It was purchased for my older brother. After playing for some time, his piano instructor recommended that my parents buy a bigger keyboard for him, but our dad brought home the monster with white teeth instead. My family and I always give my dad a hard time about this—his go big or go home attitude. He’s a very humble man, but sometimes he has expensive taste.

My brother played for awhile, but eventually the instrument was no longer a priority. His interests changed, but that was okay, because my parents believed I could learn to play. The problem was that I never hit the keys until an hour before my lesson, because I believed that I could master a piece without training.

I have had three piano teachers, so it’s obvious I’m the problem. I always joke that if there was only a pill to swallow that provided instant mastery of an instrument I’d take it.

Since a pill of that sort doesn’t exist, I’ll try something I’ve never tried before: consistent practice.

Currently, I’m on page 109 in Alfred’s Basic Adult Piano Course: Level 1. I hope to finish the book by the end of this year.


T. Shaw

Happy Father’s Day

Today, I’d like to wish all you dads a Happy Father’s Day! Yesterday, we spent time in San Diego, CA, to honor my dad. We didn’t take any pictures, but I’d like to add an oldie but a goodie of my parents.

He is an incredibly selfless, hardworking man. When I picture him, he’s outside working in the yard, wearing a white T-shirt, jeans, and a bucket hat to block out the sun.

He is loyal and loving, and I am extremely blessed to have him as my own.


T. Shaw

Her Pen Pal

For my nephew

Her Pen Pal

Through the bay window
One eye may spy
Six humans, a chattering of chicks,
A Doberman duo, a duckling duet,
And one cat with a gimp.

Their lives orchestrated by
Slap shots, take downs, touch
Downs, layups, yellow cards,
Major scales, call times, and
Camping trips.

Still the boy finds time for
Dear Auntie,
To share about his day,
What’s keeping him busy,
How he celebrated Easter, and
That he relly enjoys when
She writes back.

The Ultimate Party Crasher

The Ultimate Party Crasher

All impurities swept and mopped,
Tables ornamented with
Praying napkins in
Coordinating colors to
Match blue vases borrowed
From her sister’s summer wedding,
Now filled with flowers from
Miss Shelly’s stand at
Famers market.

Doorbells ring, guests arrive,
Stacking gifts, munching chips and dips,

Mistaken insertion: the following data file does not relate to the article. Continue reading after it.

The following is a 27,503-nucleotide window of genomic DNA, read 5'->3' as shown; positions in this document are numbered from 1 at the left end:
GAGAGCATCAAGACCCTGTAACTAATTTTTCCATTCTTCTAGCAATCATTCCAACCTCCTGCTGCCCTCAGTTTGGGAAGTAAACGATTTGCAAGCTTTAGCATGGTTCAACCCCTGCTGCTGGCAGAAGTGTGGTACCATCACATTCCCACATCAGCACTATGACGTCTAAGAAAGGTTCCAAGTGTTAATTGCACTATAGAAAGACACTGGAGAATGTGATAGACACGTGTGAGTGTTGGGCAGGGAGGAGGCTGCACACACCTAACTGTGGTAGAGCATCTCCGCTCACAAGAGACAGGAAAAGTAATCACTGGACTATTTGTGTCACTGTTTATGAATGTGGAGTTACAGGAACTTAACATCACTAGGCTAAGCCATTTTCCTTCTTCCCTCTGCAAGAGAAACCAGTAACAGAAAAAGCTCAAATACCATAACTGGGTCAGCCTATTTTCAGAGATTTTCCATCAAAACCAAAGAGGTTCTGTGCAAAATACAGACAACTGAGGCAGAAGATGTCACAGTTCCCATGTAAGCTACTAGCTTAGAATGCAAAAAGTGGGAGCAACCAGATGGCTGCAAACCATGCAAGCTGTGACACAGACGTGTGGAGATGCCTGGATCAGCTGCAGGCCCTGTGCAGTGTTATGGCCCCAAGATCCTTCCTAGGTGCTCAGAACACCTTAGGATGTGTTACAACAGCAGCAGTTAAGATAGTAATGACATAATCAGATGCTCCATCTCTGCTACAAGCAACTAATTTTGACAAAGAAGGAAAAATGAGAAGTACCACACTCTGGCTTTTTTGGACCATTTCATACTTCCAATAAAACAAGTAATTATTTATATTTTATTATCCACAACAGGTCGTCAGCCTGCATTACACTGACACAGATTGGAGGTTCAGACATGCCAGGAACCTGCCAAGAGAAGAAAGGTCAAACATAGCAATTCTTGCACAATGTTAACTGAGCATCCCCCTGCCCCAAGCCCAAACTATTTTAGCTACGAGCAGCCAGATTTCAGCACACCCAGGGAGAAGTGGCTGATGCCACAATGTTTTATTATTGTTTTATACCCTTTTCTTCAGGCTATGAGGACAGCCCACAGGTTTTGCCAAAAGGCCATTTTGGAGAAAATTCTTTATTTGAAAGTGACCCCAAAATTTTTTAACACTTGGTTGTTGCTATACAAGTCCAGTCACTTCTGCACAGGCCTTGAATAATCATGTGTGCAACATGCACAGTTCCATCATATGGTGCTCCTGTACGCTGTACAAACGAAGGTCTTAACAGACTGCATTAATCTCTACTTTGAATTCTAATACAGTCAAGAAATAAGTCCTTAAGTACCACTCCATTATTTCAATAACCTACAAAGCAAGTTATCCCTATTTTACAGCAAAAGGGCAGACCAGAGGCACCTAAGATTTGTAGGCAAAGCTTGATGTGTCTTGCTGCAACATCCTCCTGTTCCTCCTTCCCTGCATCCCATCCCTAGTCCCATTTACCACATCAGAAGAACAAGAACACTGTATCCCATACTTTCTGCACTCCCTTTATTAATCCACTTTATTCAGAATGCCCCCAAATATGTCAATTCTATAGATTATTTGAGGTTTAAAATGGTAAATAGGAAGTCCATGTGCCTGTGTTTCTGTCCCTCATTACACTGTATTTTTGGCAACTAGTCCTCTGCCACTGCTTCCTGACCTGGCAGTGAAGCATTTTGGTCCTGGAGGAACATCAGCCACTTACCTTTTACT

And exchanging home renovation tips, concerning
Outdoor patios, stainless steel appliances,
And the latest candle scents.

Until he arrives,
The ultimate party crasher.
He’s never invited and never notices
How you’ve prepped and planned.
He sneaks in to suck and scavenge,
Slighting every party guest,
From person to person he
Indiscriminately pests, stealing
a taste from everyone’s plate.

And there’s nothing you can do
But wish you could,
Like him—fly.


At the beginning of this year, I took a personality test.

I wasn’t at all surprised to find out that my type is mediator.
Never expect me to side with you. I’m always on the other side, and when I am on the other side, I’m with you.

Like all good personality tests, the website included a section called “Mediators You May Know.”

I was surprised to find J.R.R. Tolkien, Frodo Baggins, and Arwen on the list. I was also excited, because The Lord of Rings was on my professor’s syllabus, which meant I would read the novels in a few months. (I had seen the movies, but it had been a long time)

Little did I know that Arwen isn’t even in the books. I mean, she exists, but her role is minor. Therefore, I could not identify with her character.

I also didn’t feel very Frodo-esque while reading. He’s more mission-minded than I am. It’s also hard to tell what’s him and what’s the Ring.

Finally, one can only assume so much about Tolkien by simply reading what he writes. Although, I am now interested in reading his biography to see if I can spot any similarities.

It wasn’t until The Two Towers that I finally discovered the character most like me:


I am not altogether on anybody’s side, because nobody is altogether on my side . . .

I’m also not very hasty. 😉

But by the very end of The Return of the King, I finally observed a bit of Frodo in me. It’s the way he suffers silently. Although I’ve never carried a burden so great, I typically struggle alone. I  won’t share what afflicts me until I’ve reached the other side.


I also have a final thesis update for you all.


Yesterday, I graduated and earned my M.A. in English.

Again, I feel similar to Frodo. The Ring is destroyed. My academic quest accomplished, but I feel quite sad. An age ends, but I know a new one begins.

I’m excited to get back into blogging. While writing my thesis, I abandoned my blogging schedule, but now I’m ready to get back on track. To start, I’ll be posting new content every Friday. 🙂

Thank you all for being patient with me and lending me your support.

Happy Friday!

💜 T. Shaw

Perceiving Potential

I told my husband that I just wanted to look. If I could kill a miniature cactus, then maybe I should avoid anything too high maintenance. To prevent any casualties, I had devised a plan. I’d google the scientific names and discover how finicky they really were. I wouldn’t be deceived by a pretty appearance.

I perused every aisle, googling and storing the names of my favorite plants as I went. Until, I found a slightly sad looking plant, but the shapes of its leaves caught my attention. I googled the name: Spathiphyllum ‘Domino.’

A peace lily.

Its condition didn’t match its description, but the makings were there.

I kept walking, but the lily lingered with me.

A week later, we went back to the nursery and were recognized by one of the workers. After being asked if we needed assistance, my husband showed the nursery worker the lily I had seen the week prior.

We were told that the peace lily I desired wasn’t in the best health. In fact, none of the plants surrounding the lily were doing so well. The worker had isolated the plants that needed more attention.

He brought out another lily, fully bloomed, that we could buy, and he gave us the one I found for free.

Too often we underestimate the power of a touch, a smile, a kind word, a listening ear, an honest compliment, or the smallest act of caring, all of which have the potential to turn a life around. -Leo Buscaglia

💜 T. Shaw